Still’s best-known poem of his later years, “Those I Want in Heaven with Me Should There Be Such a Place,” also displays fond memories and a genuine appreciation for real people through well-chosen images. This poem enjoys much of its popularity because Still was 84 when he wrote it, and during the last decade of his life, he frequently recited it from memory with characteristic understated emotion. It speaks a powerful personal tribute to his early life and family. Note the simple but highly charged details of the first 16 lines:

First, I want my dog Jack,
Granted that Mama and Papa are there,
And my nine brothers and sisters,
And “Aunt” Fanny who diapered me, comforted me, shielded me,
Aunt Enore who was too good for this world,
And the grandpa who used to bite my ears,
And the other one who couldn’t remember my name —
There were so many of us:
And Uncle Edd — “Eddie Boozer” they called him —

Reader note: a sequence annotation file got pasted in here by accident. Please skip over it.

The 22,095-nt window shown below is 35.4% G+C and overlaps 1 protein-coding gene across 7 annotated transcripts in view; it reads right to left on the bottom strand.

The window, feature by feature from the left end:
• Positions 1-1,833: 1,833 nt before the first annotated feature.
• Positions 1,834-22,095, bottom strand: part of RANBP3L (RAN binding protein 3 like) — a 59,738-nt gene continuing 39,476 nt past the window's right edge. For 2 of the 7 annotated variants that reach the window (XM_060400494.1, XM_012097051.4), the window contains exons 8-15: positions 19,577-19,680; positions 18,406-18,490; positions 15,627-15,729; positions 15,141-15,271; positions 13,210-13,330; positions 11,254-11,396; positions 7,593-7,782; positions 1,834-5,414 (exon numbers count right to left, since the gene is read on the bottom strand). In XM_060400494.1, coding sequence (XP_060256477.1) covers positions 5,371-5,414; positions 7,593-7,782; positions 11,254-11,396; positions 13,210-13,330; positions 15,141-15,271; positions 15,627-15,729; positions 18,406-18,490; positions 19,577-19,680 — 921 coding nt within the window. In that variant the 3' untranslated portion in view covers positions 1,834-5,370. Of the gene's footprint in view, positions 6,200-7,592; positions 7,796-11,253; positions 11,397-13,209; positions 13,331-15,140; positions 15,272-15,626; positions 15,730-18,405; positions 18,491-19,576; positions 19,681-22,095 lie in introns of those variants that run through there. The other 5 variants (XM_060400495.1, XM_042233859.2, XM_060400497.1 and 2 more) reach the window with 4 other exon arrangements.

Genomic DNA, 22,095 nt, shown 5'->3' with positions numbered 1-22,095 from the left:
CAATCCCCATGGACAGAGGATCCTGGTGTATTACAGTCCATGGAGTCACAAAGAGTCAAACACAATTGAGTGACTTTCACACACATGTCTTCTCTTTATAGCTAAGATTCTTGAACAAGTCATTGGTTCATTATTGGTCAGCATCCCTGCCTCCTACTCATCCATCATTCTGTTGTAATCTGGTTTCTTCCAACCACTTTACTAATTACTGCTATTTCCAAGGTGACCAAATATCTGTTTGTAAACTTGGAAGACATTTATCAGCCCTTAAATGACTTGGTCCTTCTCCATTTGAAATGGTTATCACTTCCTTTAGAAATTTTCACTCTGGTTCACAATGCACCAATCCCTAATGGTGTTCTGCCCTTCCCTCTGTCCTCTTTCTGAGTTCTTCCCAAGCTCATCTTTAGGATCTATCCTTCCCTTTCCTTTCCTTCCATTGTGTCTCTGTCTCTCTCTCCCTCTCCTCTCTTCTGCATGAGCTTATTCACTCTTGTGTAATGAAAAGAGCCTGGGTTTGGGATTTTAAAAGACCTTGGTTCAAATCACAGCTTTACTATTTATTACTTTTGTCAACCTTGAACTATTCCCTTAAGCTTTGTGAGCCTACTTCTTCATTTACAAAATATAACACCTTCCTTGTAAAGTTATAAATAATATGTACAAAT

Who had devils dancing in his eyes,
And Uncle Luther who laughed so loud in the churchyard
He had to apologize to the congregation,
And Uncle Joe who saved the first dollar he ever earned,
And the last one, and all those in between:
And Aunt Carrie who kept me informed:
“Too bad you’re not good-looking like your daddy”;


The list goes on to paint a poignant picture of family and childhood.

Less detailed but more profound than “Those I Want in Heaven” is the simple poem “On the Passing of My Brother Alfred.”

After this death it will
be easier
To pass beyond, to go